Revival of regional airports supports Japan’s tourism



Ibaraki Airport turns profitable


The number of foreign tourists visiting Japan has been increasing at a marvelous rate in excess of 20% each year since 2009 except 2011, when it was affected by the devastating earthquake damage in the Tohoku region. According to the Japan National Tourism Organization (TNTO), a government agency, the number rose to a record 10.36 million in 2013 from about 6.89 million in 2009. The number further grew to an estimated 13,414,000 in 2014, eclipsing the previous year’s record.

日本を訪れる外国人観光客の数は2009年以降、東日本大震災の影響があった11年を除くと、毎年20%以上の驚異的な伸びを記録している。日本政府観光局(JNTO)の統計によると、09年に約689万人だった訪日外客数は13年に過去最高の1036万人を記録、さらに、2014年には推定1341万4 千人に達し、前年の記録を大きく上回った。

Officials engaged in the tourist business, while welcoming the strong growth, are beginning to get concerned about problems it may pose in the future. In tandem with the economic growth in China and other Asian countries, the number of visitors to Japan is expected to keep increasing over the coming years. However, those officials are worried that preparations to accept them may not be adequate enough. Their biggest concern is about an insufficient number of airline routes to Japan. They find it too few to accommodate the rapidly growing number of visitors.


International airports already jam-packed


The Japanese government plans to build more runways at the Narita and Haneda international airports to boost their combined annual departure and arrival slots to 744,000. However, some people say that the number will fail to meet the demand as early as in 2022. According to a survey by Tokyu Agency, a major ad agent, about 60% of international airline passengers already use the Narita and Haneda airports. Given the noise problems, it will be too much to expect the two airports to continue to play the role of "gateway to Japan".


The government and tourism industry have been trying to encourage international airlines to shift to regional airports from Narita and Haneda so that more foreign visitors can be readily accepted. This means that regional airports are required to assume an increasingly important role. Actually, however, few of them have so far been quite successful. The Ibaraki Airport, located in the city of Omitama, is one of exceptional examples. It promoted its “IN and OUT of Regional Airport” campaign, doubling the number of users from 200,000 in 2010 to 400,000 in 2012. It encouraged foreign visitors to enter Japan via regional airports instead of the Haneda, Narita or Kansai international airport in the metropolitan areas. Before that campaign, Ibaraki had been one of the country’s typical loss-making regional airports. However, it has successfully turned itself around after China’s Spring Airlines inaugurated its Shanghai flight in July 2010.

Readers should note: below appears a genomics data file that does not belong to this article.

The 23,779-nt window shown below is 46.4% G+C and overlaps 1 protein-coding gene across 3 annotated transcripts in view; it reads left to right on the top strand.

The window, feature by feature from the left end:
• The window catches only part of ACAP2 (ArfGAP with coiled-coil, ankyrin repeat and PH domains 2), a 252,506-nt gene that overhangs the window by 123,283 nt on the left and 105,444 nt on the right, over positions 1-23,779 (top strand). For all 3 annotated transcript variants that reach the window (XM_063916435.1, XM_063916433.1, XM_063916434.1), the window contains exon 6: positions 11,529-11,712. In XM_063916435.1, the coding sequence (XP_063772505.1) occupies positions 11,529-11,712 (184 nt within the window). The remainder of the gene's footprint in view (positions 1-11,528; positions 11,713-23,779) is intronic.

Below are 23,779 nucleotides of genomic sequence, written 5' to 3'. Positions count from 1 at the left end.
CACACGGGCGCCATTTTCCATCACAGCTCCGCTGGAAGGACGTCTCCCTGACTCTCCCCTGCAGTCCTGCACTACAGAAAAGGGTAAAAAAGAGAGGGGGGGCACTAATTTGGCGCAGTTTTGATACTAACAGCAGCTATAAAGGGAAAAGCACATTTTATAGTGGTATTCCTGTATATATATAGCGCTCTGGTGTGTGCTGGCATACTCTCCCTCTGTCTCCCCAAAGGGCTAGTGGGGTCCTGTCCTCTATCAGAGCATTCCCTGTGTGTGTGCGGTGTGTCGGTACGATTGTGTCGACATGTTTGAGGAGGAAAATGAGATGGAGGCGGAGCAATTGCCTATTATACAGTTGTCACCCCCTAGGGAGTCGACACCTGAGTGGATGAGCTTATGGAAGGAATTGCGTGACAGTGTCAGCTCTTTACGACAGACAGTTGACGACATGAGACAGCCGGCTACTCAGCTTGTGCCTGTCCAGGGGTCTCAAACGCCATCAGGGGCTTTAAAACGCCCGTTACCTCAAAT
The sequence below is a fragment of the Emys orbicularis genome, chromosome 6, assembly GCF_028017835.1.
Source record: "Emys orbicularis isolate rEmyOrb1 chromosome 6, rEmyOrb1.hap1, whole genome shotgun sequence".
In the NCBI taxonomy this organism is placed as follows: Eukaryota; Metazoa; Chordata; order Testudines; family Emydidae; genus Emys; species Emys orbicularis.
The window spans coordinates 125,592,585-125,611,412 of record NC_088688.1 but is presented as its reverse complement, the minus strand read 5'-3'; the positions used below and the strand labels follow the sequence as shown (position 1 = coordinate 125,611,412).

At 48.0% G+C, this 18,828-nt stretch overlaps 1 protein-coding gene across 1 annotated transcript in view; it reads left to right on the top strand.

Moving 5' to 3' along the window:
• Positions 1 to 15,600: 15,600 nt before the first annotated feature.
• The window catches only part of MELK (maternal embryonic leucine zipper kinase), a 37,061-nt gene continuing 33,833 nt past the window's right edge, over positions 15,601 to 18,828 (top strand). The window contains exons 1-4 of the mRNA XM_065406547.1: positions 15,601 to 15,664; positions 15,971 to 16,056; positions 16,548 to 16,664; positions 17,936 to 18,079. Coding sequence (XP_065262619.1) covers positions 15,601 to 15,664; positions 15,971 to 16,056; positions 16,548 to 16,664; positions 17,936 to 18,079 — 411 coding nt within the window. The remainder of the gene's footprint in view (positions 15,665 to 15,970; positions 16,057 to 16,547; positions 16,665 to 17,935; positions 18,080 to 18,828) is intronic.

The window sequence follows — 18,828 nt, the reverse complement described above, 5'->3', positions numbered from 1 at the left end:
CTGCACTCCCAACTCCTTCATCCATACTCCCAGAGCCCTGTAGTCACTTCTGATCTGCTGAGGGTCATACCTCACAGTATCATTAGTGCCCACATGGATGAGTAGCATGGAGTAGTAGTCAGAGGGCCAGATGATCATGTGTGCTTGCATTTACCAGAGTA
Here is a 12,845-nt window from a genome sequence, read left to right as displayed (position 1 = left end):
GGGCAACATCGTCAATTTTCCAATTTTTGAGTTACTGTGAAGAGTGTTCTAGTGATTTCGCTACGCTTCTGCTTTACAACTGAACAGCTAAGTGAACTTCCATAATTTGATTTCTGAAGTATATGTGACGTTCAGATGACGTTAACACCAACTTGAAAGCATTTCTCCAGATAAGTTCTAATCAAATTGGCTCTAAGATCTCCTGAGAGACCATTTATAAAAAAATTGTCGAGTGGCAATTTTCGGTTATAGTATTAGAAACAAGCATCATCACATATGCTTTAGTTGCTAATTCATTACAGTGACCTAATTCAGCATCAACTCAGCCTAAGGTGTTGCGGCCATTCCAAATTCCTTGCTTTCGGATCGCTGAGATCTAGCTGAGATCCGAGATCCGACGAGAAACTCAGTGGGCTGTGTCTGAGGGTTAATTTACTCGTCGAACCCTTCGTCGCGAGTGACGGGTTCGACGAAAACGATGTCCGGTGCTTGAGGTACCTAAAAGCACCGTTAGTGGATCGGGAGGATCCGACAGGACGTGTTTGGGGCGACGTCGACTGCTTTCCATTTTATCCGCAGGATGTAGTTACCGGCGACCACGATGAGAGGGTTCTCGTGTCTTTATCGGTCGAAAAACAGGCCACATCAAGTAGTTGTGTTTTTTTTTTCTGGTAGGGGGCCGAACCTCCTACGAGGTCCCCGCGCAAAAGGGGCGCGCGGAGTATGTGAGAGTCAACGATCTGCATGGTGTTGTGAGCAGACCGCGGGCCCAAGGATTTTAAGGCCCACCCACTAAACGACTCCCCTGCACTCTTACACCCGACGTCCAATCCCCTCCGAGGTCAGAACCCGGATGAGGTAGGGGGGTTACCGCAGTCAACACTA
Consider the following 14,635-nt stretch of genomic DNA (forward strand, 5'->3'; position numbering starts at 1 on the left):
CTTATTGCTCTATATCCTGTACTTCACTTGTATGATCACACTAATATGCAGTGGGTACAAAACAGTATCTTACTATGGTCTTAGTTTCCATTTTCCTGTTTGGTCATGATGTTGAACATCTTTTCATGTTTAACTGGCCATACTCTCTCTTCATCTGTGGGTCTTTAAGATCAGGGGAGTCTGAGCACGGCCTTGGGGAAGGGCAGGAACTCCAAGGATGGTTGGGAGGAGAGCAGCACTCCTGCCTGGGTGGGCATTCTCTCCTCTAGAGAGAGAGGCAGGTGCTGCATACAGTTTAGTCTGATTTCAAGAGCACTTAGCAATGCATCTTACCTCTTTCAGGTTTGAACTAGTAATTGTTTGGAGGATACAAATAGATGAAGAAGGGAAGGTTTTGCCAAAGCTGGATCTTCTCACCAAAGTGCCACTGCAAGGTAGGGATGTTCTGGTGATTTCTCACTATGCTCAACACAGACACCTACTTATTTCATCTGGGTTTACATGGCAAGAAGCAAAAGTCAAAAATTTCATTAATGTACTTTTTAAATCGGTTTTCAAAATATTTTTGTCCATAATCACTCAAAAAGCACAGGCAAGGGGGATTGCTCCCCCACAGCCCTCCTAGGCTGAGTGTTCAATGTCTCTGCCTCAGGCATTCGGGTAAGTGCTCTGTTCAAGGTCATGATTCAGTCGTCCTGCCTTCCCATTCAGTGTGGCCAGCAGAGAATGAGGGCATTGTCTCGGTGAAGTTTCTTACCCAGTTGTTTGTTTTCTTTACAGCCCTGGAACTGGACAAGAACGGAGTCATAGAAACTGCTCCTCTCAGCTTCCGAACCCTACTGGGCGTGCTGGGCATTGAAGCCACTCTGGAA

Foreign tourists rapidly increasing ahead of Tokyo Olympics


Several factors combined to lead the Ibaraki Airport to its success. One of them is the low landing fee it charges. The landing fee for international fights is about \430,000 at Haneda and about \300,000 at Narita. It is much lower at Ibaraki. This has obviously helped Spring Airlines set its minimum Shanghai-Ibaraki fare at \5,000. By using the Y500 shuttle bus service from Ibaraki to JR Tokyo Station, a tourist can travel from Shanghai to Tokyo for \6,020, even including the \520 airport fee.


The example set by Ibaraki does not simply imply that regional airports can complement the metropolitan airports. Tourists arriving at regional airports can have chances to sightsee and enjoy the charms each region has. In fact, the users of Ibaraki Airport routinely visit the nearby Ushiku Daibutsu, a 100-meter-high bronze statue of Buddha, and Hitachi Seaside Park.


Many regional airports in Japan are still in deficit operation. Few of them have been successful in accepting international fights. Ahead of the 2020 Tokyo Olympics, however, foreign visitors to Japan will keep growing in number. Can Japan fully prepare itself to accept them at the time? Much will depend on the revival of regional airports along with whether the Abe administration will succeed in its “regional revitalization" policy.


(Written by: Hayato Murai)